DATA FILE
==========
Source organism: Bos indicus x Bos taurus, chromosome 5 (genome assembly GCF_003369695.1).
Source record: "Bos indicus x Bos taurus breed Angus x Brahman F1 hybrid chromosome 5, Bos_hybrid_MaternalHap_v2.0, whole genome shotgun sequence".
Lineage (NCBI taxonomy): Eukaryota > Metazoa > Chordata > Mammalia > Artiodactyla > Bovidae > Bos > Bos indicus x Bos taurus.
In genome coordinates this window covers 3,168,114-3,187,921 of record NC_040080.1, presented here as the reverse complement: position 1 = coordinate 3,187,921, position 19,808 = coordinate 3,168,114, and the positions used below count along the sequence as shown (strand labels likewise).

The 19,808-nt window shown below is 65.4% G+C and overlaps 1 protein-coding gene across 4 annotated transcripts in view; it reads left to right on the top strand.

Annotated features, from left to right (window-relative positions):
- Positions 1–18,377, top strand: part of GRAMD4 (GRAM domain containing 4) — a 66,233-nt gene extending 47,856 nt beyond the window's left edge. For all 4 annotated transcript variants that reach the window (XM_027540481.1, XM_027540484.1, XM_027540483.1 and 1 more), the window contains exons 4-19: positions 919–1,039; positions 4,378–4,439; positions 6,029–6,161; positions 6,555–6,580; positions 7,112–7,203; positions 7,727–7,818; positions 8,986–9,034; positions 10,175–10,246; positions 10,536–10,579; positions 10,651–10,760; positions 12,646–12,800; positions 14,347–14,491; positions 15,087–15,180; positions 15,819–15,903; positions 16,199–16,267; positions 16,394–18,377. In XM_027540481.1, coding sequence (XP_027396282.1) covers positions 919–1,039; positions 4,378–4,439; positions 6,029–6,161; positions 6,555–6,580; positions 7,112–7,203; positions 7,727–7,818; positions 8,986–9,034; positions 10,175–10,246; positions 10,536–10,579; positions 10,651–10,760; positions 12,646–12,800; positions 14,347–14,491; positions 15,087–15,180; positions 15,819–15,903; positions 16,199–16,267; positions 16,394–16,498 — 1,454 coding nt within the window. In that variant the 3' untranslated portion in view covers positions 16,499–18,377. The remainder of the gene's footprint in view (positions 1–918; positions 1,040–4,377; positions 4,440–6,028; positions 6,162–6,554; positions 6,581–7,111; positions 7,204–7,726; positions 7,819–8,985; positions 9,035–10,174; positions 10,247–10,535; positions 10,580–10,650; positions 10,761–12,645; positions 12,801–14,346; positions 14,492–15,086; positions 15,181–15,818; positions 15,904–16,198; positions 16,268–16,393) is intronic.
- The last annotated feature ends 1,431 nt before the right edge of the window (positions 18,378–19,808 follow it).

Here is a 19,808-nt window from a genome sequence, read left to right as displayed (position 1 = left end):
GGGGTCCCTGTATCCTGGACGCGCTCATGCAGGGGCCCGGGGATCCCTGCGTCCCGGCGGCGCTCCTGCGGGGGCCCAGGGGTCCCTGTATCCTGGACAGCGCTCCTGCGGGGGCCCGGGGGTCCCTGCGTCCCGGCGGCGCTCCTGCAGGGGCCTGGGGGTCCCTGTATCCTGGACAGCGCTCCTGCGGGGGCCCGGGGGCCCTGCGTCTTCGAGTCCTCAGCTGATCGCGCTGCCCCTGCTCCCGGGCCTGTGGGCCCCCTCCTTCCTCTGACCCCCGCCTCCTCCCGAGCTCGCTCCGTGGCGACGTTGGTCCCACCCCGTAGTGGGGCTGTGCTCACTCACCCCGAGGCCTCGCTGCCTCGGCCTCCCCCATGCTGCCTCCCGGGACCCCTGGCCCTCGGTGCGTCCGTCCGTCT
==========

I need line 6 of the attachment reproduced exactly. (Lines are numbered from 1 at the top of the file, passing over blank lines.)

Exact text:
Annotated features, from left to right (window-relative positions):